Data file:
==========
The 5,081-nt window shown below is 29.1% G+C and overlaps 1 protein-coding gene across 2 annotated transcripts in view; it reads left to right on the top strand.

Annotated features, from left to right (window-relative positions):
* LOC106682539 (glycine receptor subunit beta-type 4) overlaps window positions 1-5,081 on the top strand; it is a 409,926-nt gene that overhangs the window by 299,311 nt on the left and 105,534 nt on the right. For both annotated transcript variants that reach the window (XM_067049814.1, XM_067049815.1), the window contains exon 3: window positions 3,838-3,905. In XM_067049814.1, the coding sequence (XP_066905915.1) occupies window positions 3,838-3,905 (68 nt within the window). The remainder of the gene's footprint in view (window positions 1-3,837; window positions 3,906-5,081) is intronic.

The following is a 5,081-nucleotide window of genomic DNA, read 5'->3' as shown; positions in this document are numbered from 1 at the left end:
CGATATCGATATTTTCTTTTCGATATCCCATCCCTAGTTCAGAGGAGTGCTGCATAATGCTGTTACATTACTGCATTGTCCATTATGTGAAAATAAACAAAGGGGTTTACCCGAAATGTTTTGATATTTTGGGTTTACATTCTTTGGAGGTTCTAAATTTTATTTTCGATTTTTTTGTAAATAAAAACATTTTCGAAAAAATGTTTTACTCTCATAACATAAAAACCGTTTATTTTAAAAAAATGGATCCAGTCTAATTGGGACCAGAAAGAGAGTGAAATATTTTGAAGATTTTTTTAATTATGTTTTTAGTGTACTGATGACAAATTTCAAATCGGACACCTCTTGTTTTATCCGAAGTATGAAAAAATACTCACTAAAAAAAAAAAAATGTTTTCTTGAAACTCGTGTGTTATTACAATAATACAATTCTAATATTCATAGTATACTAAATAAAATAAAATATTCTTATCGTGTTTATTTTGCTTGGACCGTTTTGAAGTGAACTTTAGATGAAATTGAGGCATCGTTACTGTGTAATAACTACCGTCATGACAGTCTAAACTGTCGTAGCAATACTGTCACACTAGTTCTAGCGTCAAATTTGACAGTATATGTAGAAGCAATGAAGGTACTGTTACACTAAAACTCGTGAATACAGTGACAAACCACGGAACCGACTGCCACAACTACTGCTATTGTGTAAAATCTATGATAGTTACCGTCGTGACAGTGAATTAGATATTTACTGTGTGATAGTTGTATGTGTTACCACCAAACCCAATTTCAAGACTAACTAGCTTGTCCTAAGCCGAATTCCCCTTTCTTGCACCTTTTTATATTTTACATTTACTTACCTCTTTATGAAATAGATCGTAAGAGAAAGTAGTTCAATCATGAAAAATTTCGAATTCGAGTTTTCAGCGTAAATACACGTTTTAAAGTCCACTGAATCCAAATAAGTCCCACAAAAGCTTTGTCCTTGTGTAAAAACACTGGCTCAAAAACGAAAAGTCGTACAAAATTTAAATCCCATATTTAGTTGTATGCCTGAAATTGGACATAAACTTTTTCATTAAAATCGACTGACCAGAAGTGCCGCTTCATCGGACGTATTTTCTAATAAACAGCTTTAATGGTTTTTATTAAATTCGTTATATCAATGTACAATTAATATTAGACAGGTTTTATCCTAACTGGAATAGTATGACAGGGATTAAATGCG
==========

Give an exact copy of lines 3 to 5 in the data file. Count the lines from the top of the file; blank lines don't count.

* LOC106682539 (glycine receptor subunit beta-type 4) overlaps window positions 1-5,081 on the top strand; it is a 409,926-nt gene that overhangs the window by 299,311 nt on the left and 105,534 nt on the right. For both annotated transcript variants that reach the window (XM_067049814.1, XM_067049815.1), the window contains exon 3: window positions 3,838-3,905. In XM_067049814.1, the coding sequence (XP_066905915.1) occupies window positions 3,838-3,905 (68 nt within the window). The remainder of the gene's footprint in view (window positions 1-3,837; window positions 3,906-5,081) is intronic.

The following is a 5,081-nucleotide window of genomic DNA, read 5'->3' as shown; positions in this document are numbered from 1 at the left end:
CGATATCGATATTTTCTTTTCGATATCCCATCCCTAGTTCAGAGGAGTGCTGCATAATGCTGTTACATTACTGCATTGTCCATTATGTGAAAATAAACAAAGGGGTTTACCCGAAATGTTTTGATATTTTGGGTTTACATTCTTTGGAGGTTCTAAATTTTATTTTCGATTTTTTTGTAAATAAAAACATTTTCGAAAAAATGTTTTACTCTCATAACATAAAAACCGTTTATTTTAAAAAAATGGATCCAGTCTAATTGGGACCAGAAAGAGAGTGAAATATTTTGAAGATTTTTTTAATTATGTTTTTAGTGTACTGATGACAAATTTCAAATCGGACACCTCTTGTTTTATCCGAAGTATGAAAAAATACTCACTAAAAAAAAAAAAATGTTTTCTTGAAACTCGTGTGTTATTACAATAATACAATTCTAATATTCATAGTATACTAAATAAAATAAAATATTCTTATCGTGTTTATTTTGCTTGGACCGTTTTGAAGTGAACTTTAGATGAAATTGAGGCATCGTTACTGTGTAATAACTACCGTCATGACAGTCTAAACTGTCGTAGCAATACTGTCACACTAGTTCTAGCGTCAAATTTGACAGTATATGTAGAAGCAATGAAGGTACTGTTACACTAAAACTCGTGAATACAGTGACAAACCACGGAACCGACTGCCACAACTACTGCTATTGTGTAAAATCTATGATAGTTACCGTCGTGACAGTGAATTAGATATTTACTGTGTGATAGTTGTATGTGTTACCACCAAACCCAATTTCAAGACTAACTAGCTTGTCCTAAGCCGAATTCCCCTTTCTTGCACCTTTTTATATTTTACATTTACTTACCTCTTTATGAAATAGATCGTAAGAGAAAGTAGTTCAATCATGAAAAATTTCGAATTCGAGTTTTCAGCGTAAATACACGTTTTAAAGTCCACTGAATCCAAATAAGTCCCACAAAAGCTTTGTCCTTGTGTAAAAACACTGGCTCAAAAACGAAAAGTCGTACAAAATTTAAATCCCATATTTAGTTGTATGCCTGAAATTGGACATAAACTTTTTCATTAAAATCGACTGACCAGAAGTGCCGCTTCATCGGACGTATTTTCTAATAAACAGCTTTAATGGTTTTTATTAAATTCGTTATATCAATGTACAATTAATATTAGACAGGTTTTATCCTAACTGGAATAGTATGACAGGGATTAAATGCG